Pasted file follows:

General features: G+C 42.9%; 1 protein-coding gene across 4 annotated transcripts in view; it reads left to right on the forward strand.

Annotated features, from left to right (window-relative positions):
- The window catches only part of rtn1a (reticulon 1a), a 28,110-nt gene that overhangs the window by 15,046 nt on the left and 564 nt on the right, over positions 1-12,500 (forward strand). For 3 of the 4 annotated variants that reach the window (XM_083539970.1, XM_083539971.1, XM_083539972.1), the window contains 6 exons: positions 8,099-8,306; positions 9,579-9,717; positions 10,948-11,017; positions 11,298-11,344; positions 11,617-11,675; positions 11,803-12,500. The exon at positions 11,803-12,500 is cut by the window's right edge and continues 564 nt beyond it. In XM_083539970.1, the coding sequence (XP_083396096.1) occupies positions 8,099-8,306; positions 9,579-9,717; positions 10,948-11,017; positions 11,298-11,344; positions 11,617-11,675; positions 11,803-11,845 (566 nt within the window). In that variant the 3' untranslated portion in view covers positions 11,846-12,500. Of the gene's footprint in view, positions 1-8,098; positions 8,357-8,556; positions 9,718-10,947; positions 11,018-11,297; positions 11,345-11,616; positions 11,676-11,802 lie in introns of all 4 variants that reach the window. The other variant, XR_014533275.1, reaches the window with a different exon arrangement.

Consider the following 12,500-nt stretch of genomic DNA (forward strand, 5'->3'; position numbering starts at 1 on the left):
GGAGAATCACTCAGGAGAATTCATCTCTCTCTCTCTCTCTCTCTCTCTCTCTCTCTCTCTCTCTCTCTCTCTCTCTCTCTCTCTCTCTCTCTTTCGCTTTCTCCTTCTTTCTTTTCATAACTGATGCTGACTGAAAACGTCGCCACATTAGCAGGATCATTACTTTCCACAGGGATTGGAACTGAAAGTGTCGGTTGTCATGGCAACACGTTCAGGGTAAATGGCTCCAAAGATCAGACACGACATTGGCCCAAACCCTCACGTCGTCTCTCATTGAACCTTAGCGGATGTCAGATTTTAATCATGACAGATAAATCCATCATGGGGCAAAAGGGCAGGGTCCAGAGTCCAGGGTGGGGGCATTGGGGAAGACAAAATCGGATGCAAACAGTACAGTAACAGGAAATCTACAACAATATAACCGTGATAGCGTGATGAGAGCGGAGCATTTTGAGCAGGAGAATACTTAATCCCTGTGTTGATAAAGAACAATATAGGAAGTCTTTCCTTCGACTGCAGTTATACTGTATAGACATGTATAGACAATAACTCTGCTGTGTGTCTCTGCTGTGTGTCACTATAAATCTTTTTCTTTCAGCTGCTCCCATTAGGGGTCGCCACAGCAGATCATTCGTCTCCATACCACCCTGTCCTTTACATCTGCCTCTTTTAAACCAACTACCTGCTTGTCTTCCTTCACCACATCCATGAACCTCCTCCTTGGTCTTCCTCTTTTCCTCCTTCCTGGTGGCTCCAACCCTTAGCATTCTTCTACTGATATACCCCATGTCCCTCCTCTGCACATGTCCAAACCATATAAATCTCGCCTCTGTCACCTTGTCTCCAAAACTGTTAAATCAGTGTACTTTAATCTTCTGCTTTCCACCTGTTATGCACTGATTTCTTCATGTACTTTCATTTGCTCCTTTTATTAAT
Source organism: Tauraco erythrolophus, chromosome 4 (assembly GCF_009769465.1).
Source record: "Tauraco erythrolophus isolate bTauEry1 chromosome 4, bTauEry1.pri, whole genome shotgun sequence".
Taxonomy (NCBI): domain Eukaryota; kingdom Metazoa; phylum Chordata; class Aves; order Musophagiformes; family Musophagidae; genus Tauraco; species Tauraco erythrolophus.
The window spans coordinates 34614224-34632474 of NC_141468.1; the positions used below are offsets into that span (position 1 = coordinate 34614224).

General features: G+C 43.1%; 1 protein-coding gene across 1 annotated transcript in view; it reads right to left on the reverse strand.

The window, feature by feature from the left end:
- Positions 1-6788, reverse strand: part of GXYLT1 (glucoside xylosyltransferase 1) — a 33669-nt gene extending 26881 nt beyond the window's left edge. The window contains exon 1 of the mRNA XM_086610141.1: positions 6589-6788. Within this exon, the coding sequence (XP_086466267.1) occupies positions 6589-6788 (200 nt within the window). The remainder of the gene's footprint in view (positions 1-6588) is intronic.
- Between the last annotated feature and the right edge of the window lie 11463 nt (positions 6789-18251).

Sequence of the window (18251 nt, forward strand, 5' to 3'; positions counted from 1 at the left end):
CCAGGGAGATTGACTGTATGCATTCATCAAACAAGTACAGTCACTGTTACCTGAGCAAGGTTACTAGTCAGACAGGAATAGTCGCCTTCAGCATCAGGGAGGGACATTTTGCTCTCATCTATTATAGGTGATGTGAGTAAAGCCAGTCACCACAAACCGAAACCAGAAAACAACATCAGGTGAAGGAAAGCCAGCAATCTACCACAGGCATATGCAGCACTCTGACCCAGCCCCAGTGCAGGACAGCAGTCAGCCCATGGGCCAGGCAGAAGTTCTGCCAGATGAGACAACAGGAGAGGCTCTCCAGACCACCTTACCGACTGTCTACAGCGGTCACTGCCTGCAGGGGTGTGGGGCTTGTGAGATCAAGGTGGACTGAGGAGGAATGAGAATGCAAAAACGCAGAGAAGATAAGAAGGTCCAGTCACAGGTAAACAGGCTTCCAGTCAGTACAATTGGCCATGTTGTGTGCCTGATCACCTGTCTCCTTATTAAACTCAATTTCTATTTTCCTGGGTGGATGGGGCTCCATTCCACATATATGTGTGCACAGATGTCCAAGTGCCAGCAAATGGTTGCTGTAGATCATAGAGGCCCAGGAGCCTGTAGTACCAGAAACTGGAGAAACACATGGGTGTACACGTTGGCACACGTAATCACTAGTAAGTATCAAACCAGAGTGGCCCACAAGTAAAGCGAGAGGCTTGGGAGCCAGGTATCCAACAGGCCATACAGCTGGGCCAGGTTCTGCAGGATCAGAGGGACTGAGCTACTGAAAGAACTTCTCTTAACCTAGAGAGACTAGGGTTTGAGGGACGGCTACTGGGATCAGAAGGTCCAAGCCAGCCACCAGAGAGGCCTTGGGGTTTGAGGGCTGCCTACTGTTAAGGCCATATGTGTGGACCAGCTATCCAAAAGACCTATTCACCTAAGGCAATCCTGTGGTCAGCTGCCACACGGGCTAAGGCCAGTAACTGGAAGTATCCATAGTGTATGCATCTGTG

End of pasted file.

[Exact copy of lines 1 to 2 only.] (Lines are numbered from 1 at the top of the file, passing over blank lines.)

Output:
General features: G+C 42.9%; 1 protein-coding gene across 4 annotated transcripts in view; it reads left to right on the forward strand.

Annotated features, from left to right (window-relative positions):